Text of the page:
The molecular and developmental bases of iridescent feathers

10 April 2024 → 09 April 2027
European funding: framework programme, Regional and community funding: Special Research Fund
Research disciplines
  • Natural sciences
    • Ecophysiology and ecomorphology
transcriptomics Microscopy Development genetics
Project description

Iridescent structural colors produce some of the most vibrant colors in nature, particularly in birds – such as throats of many hummingbirds. These colors are produced by interactions between light and organic structures, such that optical effects from the nanoscale arrangement of melanin-containing organelles called melanosomes within bird feather barbules produces color variation. Uniquely to birds, these melanosomes can take four distinct forms: (i) rods (rod-shaped and solid); (ii) hollow rods (rod-shaped and hollow); (iii) platelets (flat and solid); and (iv) hollow platelets (flat and hollow). While their importance for production of colour variation is well explored, how these unusual melanosomes form during feather development in nearly unknown. In the MOlecular and DEvelopmental bases of Iridescent Feathers project (MoDeIF project) I propose a developmental genetics approach to identify developmental and molecular pathways by which melanosomes achieve hollowness and flatness. To explore hollowness, I will test two hypotheses: the phaeomelanin-core hypothesis and the air-filled-core hypothesis. To explore flatness, I will test the hypothesis that the pre-melanosome structural organizational gene Pmel enables the development of flat melanosomes by providing scaffolding for pigment deposition. Comparative transcriptomics and concurrent elucidation of the physical processes via electron microscopy will greatly improve our understanding of the mechanisms of development of these unusual melanosomes. Finally, I will focus on whether melanosome shape and nanostructuring are developmentally constrained for other colors once a species evolves iridescent coloration. Understanding the molecular basis of iridescent feather development is vital for comprehending its evolution. Furthermore, insights into melanosomes' optical packing could inspire innovative synthetic color production techniques.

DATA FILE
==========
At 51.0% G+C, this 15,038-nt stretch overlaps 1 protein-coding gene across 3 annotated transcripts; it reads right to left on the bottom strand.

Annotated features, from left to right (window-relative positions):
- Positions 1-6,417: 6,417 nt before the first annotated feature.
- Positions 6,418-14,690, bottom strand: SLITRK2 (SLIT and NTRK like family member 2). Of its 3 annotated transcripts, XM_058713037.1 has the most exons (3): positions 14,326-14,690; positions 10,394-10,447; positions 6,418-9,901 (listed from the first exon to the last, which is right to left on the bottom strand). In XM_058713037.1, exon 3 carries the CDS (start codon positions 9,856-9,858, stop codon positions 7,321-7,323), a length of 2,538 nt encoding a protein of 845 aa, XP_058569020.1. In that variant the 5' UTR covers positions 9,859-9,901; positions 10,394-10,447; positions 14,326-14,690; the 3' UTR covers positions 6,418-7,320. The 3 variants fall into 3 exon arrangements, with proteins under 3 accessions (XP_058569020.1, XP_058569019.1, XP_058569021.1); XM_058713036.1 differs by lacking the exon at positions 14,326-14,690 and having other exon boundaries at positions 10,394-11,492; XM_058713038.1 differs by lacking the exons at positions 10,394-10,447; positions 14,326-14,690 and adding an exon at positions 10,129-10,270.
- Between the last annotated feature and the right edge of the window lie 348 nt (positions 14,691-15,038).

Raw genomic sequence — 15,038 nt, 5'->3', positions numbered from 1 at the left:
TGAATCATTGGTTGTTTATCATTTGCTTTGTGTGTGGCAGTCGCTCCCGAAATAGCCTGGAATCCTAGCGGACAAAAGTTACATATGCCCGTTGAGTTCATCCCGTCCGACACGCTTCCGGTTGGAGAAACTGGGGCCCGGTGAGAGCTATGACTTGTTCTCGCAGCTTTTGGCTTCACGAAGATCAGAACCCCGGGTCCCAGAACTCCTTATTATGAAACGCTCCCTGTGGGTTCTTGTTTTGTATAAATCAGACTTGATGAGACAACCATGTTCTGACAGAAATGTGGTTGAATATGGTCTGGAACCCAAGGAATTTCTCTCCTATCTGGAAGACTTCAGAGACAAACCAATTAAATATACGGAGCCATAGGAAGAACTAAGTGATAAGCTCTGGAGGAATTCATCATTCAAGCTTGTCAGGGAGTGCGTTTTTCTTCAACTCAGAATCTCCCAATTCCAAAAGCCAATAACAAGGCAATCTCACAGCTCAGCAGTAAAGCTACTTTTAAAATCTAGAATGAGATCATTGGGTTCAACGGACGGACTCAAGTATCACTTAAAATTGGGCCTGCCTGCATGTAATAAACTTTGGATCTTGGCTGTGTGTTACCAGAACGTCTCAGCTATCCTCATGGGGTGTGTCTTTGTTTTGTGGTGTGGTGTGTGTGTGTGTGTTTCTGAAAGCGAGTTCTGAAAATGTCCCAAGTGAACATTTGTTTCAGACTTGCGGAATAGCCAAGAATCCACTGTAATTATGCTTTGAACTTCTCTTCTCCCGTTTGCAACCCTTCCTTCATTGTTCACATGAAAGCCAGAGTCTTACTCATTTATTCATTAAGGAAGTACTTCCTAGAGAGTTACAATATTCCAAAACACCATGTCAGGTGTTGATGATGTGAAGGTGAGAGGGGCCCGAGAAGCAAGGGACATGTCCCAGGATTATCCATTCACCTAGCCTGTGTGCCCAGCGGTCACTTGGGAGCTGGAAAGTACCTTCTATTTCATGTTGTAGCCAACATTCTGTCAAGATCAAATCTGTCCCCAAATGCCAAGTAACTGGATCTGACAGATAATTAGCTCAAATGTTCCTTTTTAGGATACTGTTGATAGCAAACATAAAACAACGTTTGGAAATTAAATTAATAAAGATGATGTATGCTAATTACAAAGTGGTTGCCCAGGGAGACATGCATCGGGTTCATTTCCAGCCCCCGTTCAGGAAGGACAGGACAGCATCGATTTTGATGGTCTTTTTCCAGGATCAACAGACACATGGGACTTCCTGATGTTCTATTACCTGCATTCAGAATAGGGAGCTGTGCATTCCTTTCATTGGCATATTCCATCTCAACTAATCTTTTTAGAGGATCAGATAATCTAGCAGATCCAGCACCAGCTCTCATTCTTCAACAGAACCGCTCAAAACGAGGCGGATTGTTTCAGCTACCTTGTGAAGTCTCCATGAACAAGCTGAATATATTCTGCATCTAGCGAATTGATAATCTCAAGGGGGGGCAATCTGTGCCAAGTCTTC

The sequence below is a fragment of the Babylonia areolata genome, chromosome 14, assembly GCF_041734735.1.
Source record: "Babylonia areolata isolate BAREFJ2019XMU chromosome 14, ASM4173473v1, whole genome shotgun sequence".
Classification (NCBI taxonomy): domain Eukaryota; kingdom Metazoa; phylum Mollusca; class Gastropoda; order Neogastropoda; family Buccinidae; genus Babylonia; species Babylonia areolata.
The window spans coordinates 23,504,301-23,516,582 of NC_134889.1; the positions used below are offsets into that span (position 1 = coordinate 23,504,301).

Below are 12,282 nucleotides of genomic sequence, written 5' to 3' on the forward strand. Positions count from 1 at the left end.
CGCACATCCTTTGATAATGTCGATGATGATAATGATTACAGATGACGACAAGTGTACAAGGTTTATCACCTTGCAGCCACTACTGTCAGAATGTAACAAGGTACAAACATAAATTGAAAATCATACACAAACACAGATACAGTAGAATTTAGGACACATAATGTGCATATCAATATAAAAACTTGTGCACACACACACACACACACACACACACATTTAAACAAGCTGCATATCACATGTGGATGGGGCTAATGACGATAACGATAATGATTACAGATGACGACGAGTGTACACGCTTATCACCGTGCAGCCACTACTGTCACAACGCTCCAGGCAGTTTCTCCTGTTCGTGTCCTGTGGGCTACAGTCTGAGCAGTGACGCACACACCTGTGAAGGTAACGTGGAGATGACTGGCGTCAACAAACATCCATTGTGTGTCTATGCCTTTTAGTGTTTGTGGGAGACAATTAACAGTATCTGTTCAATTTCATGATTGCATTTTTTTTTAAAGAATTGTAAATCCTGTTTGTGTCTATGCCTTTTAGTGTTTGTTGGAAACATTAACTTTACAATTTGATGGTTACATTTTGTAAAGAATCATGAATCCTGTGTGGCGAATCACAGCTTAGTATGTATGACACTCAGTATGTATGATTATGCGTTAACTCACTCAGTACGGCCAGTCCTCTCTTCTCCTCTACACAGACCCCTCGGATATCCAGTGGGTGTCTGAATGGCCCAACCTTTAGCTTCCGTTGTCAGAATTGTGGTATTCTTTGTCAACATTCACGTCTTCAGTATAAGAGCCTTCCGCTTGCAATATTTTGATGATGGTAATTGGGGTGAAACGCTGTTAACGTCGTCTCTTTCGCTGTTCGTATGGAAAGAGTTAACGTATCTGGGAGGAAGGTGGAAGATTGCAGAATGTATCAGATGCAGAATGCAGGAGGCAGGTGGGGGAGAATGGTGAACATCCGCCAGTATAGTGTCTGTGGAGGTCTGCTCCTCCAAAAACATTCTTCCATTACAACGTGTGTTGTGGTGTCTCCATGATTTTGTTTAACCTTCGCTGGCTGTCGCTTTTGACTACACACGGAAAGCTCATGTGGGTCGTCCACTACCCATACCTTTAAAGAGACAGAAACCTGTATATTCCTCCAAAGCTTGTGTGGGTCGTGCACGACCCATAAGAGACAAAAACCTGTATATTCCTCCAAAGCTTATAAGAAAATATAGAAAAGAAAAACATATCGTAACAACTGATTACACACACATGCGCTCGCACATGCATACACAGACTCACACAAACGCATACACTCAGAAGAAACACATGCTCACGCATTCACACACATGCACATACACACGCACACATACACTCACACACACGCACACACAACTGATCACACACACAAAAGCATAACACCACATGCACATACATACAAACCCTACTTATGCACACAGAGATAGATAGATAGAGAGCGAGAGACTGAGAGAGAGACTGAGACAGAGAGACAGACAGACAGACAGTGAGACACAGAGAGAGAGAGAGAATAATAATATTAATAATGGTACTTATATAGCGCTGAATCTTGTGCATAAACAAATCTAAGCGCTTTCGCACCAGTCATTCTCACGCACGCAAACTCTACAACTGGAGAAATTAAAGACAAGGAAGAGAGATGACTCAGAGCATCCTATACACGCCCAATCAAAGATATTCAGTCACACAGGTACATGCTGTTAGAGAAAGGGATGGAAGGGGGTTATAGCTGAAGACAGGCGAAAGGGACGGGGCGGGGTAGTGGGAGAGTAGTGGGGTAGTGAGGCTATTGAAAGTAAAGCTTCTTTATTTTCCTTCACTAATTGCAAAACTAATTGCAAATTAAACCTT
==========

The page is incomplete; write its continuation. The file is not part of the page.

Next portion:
Funded by the European Union. Views and opinions expressed are however those of the author(s) only and do not necessarily reflect those of the European Union or the European Research Executive Agency (REA). Neither the European Union nor the authority can be held responsible for them.